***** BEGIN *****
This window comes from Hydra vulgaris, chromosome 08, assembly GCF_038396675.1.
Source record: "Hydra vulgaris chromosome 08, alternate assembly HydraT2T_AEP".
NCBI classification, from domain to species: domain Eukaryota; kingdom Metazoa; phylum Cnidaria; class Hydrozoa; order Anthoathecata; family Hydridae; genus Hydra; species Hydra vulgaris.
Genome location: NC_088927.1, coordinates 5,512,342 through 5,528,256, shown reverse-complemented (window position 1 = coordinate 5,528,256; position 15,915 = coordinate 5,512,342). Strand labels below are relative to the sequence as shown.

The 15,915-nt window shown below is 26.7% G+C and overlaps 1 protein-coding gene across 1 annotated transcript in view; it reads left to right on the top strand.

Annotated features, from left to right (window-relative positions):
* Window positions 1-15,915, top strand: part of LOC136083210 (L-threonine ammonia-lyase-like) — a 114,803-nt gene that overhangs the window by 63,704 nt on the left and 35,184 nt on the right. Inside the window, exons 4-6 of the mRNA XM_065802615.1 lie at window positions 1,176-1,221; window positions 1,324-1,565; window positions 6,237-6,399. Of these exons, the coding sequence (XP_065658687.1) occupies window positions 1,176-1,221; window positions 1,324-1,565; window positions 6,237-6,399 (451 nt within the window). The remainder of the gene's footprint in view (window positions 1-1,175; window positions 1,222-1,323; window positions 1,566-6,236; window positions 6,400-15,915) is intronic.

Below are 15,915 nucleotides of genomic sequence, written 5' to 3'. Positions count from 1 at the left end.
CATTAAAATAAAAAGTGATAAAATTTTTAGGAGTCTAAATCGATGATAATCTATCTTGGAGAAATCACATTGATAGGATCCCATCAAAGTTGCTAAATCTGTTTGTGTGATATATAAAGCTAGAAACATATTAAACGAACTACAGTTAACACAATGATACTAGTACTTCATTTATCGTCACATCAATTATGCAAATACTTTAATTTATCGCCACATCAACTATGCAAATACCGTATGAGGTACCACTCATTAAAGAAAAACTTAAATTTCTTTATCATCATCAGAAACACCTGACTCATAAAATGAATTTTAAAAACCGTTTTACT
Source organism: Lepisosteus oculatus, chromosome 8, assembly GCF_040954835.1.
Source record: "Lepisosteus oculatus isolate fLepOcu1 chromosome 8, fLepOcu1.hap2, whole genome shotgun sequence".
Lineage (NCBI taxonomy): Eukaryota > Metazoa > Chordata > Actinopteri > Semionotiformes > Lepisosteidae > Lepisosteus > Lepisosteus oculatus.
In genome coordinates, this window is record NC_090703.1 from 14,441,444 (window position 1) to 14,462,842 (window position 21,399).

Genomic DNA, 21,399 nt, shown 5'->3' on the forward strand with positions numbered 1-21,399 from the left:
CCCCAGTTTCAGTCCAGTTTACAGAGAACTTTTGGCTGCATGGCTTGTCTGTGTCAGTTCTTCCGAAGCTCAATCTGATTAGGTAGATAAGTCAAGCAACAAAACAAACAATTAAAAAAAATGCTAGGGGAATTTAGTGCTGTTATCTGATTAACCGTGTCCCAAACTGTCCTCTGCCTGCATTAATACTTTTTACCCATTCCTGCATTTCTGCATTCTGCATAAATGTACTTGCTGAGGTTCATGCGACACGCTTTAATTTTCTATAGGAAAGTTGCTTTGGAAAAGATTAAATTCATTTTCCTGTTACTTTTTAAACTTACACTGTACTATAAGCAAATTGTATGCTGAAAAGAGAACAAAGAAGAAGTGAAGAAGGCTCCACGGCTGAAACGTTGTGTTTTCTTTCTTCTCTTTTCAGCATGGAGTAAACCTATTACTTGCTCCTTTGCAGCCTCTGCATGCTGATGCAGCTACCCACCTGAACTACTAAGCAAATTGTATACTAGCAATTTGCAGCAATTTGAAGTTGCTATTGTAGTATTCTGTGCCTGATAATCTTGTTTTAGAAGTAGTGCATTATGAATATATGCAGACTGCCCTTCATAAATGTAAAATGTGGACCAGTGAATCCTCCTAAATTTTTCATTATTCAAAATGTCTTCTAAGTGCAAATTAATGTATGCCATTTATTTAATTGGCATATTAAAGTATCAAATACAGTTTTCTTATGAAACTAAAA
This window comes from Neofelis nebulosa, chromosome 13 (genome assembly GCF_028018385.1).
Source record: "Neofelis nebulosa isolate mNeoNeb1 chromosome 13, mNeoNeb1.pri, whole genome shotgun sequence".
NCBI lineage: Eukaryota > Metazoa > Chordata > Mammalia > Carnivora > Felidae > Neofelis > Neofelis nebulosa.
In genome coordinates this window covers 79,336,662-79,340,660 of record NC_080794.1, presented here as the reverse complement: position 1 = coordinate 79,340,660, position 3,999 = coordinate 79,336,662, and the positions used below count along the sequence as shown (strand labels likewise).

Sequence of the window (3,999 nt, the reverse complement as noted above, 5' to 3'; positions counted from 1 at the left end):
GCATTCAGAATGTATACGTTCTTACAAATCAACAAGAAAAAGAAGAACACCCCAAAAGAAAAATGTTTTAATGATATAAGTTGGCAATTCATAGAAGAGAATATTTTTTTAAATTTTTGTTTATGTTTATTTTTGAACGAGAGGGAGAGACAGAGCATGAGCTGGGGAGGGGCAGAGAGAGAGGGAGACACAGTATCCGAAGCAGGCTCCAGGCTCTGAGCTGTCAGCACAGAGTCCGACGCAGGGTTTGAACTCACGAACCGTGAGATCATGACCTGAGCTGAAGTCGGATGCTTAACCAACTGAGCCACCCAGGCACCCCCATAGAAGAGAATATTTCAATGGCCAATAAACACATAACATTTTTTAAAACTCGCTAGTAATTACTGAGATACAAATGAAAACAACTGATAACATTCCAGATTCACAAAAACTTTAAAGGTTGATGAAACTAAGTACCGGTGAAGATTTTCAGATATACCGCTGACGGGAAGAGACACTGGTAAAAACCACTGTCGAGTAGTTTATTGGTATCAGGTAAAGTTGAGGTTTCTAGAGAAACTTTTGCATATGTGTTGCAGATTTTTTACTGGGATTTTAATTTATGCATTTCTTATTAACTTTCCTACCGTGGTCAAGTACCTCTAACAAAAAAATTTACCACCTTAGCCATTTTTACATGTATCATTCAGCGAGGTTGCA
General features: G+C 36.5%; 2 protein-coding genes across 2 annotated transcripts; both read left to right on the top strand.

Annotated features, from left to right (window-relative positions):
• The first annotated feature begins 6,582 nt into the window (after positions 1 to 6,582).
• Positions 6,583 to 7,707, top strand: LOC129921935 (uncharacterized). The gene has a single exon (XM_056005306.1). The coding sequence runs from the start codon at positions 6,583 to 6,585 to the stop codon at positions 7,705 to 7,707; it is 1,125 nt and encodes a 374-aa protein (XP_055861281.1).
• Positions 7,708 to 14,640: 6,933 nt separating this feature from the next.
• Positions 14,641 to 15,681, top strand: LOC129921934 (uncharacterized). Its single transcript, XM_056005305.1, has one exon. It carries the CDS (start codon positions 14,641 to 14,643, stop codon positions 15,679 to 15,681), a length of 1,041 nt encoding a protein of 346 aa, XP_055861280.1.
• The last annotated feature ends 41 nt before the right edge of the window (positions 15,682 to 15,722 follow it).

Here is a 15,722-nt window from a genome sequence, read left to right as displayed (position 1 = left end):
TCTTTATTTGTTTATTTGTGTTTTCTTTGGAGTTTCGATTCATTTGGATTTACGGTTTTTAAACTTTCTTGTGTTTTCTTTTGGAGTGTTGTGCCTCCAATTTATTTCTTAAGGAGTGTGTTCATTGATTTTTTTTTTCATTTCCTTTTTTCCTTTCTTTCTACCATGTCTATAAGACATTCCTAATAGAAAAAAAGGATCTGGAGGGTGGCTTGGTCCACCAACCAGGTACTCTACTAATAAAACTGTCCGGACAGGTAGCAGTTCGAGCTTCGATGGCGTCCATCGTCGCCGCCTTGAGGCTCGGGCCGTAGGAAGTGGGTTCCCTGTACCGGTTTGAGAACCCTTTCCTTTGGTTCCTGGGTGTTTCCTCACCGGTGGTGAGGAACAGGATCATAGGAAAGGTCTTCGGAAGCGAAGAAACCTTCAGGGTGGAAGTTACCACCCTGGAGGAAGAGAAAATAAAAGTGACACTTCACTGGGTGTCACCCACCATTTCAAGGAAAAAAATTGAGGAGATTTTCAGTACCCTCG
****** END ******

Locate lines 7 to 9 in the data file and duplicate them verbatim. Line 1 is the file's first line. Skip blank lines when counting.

* Window positions 1-15,915, top strand: part of LOC136083210 (L-threonine ammonia-lyase-like) — a 114,803-nt gene that overhangs the window by 63,704 nt on the left and 35,184 nt on the right. Inside the window, exons 4-6 of the mRNA XM_065802615.1 lie at window positions 1,176-1,221; window positions 1,324-1,565; window positions 6,237-6,399. Of these exons, the coding sequence (XP_065658687.1) occupies window positions 1,176-1,221; window positions 1,324-1,565; window positions 6,237-6,399 (451 nt within the window). The remainder of the gene's footprint in view (window positions 1-1,175; window positions 1,222-1,323; window positions 1,566-6,236; window positions 6,400-15,915) is intronic.

Below are 15,915 nucleotides of genomic sequence, written 5' to 3'. Positions count from 1 at the left end.
CATTAAAATAAAAAGTGATAAAATTTTTAGGAGTCTAAATCGATGATAATCTATCTTGGAGAAATCACATTGATAGGATCCCATCAAAGTTGCTAAATCTGTTTGTGTGATATATAAAGCTAGAAACATATTAAACGAACTACAGTTAACACAATGATACTAGTACTTCATTTATCGTCACATCAATTATGCAAATACTTTAATTTATCGCCACATCAACTATGCAAATACCGTATGAGGTACCACTCATTAAAGAAAAACTTAAATTTCTTTATCATCATCAGAAACACCTGACTCATAAAATGAATTTTAAAAACCGTTTTACT